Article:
Why making adequate yearly progress can be a big deal

The Bloomington Herald-Times asked this question in a recent editorial: “With a vast majority of the state’s school corporations able to make AYP year after year — 94 percent made it this year — how is it that Monroe County’s public school systems aren’t?”

One part of the answer is that it’s a lot harder for large, diverse school corporations to make AYP (adequate yearly progress) under the No Child Left Behind Act than for small, homogenous school districts. Why? Because bigger and more diverse corporations have more opportunities to fail.

And compared to most Indiana school districts, the Monroe County Community School Corp. is big and diverse. It ranks No. 21 in enrollment among nearly 300 public school districts in the state.

Monroe County’s other public school district, Richland-Bean Blossom, did in fact make AYP year after year, for five years in a row, before missing it this year. The MCCSC made AYP this year after failing to do so for two previous years.

School corporations, in order to make AYP, must do two things: 1) meet required standards on state standardized tests for all students, or “overall AYP”; and 2) meet testing standards in at least one grade span – elementary, middle or high school – for each subgroup of students, such as special-needs students, minorities and those from low-income families.

But here’s the catch. For reasons of statistical fairness, subgroups “count” only if at least 30 students in the group took the state tests. Any school corporation with fewer than 30 tested students in a subgroup at any grade level – elementary, middle or high school – automatically makes AYP for that subgroup.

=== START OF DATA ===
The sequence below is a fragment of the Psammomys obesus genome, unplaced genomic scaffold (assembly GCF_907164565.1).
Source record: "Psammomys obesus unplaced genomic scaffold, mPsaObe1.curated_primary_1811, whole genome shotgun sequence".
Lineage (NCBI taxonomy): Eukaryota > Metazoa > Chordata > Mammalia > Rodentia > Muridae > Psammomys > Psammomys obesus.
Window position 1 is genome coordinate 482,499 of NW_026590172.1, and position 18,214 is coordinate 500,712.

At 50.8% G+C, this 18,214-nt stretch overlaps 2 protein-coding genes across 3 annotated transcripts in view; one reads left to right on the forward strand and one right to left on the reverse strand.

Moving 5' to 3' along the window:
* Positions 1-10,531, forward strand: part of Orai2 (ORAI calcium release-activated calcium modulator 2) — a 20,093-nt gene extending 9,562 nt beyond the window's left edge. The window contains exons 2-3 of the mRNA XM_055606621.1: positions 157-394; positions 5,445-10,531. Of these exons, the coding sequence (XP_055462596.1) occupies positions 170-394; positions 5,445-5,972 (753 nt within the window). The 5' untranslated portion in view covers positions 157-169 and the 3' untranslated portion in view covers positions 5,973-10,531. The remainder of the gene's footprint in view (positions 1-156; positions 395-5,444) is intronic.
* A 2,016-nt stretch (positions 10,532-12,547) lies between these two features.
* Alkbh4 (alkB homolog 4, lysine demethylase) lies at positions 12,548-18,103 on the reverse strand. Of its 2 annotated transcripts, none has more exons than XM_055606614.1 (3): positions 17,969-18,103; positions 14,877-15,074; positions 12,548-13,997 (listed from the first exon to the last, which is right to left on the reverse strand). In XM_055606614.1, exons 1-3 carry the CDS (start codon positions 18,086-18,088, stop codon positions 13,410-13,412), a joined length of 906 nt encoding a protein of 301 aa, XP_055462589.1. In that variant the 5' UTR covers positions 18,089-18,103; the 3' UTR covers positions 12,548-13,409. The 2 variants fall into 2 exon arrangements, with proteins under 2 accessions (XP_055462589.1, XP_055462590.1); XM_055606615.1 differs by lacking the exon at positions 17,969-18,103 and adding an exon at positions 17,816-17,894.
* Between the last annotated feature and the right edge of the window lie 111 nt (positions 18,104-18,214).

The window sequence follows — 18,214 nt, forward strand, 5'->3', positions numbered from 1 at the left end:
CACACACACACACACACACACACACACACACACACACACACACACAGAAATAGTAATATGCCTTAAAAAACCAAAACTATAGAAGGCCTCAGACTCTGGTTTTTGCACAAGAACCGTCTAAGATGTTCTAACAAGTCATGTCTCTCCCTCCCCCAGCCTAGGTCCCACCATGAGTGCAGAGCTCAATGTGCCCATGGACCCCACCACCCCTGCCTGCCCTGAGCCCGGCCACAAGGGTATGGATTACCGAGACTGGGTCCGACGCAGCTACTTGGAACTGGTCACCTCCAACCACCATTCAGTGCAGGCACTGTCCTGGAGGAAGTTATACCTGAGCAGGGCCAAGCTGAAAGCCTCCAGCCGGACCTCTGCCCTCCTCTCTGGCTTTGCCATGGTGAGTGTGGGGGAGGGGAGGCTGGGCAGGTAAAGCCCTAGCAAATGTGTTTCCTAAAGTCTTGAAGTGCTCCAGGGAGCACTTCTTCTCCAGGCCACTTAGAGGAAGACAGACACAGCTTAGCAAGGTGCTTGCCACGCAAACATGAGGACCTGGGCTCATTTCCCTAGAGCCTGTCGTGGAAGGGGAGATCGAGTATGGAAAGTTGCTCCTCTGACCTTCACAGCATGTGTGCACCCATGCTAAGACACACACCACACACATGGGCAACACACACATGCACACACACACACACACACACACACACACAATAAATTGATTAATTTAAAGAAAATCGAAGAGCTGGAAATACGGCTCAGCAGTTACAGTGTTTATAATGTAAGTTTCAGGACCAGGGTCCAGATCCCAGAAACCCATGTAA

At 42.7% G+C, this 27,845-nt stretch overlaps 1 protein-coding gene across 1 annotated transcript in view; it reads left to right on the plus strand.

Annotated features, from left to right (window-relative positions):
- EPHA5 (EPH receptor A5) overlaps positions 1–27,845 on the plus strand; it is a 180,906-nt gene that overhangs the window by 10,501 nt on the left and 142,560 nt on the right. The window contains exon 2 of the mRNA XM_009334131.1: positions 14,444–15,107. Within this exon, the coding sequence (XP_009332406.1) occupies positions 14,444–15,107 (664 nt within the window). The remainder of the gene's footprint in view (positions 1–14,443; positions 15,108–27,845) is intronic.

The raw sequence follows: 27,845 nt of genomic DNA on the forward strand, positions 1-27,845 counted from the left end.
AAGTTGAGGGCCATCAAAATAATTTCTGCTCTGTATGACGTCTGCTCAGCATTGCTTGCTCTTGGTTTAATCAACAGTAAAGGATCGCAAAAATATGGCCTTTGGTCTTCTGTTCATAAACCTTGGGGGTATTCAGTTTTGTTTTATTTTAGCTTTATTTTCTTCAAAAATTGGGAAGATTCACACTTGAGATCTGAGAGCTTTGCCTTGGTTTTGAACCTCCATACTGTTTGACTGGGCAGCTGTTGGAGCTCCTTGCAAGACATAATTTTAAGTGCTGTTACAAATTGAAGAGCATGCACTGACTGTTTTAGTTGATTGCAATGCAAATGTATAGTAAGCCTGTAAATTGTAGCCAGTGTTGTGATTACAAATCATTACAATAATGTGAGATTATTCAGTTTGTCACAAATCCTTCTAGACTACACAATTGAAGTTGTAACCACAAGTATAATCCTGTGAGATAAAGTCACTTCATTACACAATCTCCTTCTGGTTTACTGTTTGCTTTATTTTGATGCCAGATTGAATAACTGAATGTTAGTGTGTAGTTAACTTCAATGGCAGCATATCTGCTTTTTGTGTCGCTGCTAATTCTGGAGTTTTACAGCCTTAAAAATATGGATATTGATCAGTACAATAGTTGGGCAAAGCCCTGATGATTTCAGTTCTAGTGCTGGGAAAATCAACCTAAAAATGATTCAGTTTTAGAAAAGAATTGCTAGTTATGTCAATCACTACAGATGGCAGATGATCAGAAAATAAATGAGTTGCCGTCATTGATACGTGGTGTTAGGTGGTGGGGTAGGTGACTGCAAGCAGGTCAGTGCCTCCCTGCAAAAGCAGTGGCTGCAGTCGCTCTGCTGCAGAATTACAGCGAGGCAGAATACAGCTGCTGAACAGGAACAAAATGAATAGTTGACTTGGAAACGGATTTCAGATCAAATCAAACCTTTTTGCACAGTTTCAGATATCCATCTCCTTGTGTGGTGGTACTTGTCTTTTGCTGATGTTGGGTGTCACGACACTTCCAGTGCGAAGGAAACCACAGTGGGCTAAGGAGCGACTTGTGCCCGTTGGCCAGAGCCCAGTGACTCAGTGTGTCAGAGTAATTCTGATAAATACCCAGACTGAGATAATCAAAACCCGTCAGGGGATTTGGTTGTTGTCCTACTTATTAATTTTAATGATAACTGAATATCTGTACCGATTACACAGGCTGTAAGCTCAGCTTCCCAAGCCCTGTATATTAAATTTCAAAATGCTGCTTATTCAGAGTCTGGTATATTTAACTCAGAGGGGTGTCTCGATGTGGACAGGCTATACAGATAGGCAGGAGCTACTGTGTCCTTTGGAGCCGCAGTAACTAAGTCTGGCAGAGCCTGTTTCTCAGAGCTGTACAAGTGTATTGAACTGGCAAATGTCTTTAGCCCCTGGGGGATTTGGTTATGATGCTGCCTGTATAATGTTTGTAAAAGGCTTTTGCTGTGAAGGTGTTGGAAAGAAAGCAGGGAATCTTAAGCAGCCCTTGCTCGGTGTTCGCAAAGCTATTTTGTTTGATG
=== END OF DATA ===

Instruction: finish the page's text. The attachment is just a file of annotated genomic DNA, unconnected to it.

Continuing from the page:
Suppose, for example, that School District A has only 29 high-school students in special education who are required to take state tests. It gets credit for making AYP for special education, regardless of how its special-education students scored on the tests at the elementary, middle or high-school level.

The same approach applies for other subgroups: students who qualify for free or reduced-price lunches, blacks, Latinos, Asians, students with limited English proficiency, etc. You can read all about this at the Indiana Department of Education AYP information page.

Not surprisingly, of the 17 Indiana school corporations that didn’t make AYP this year, most are large, urban districts by Indiana standards: Indianapolis Public Schools, Washington and Warren Township schools in Indianapolis, Gary, East Chicago, Anderson, Marion, Elkhart, Kokomo, Muncie, Columbus, etc.

Adequate Yearly Progress can be a useful tool for ensuring that schools don’t ignore kids in certain categories. But it doesn’t work as a way to compare large and small school corporations.

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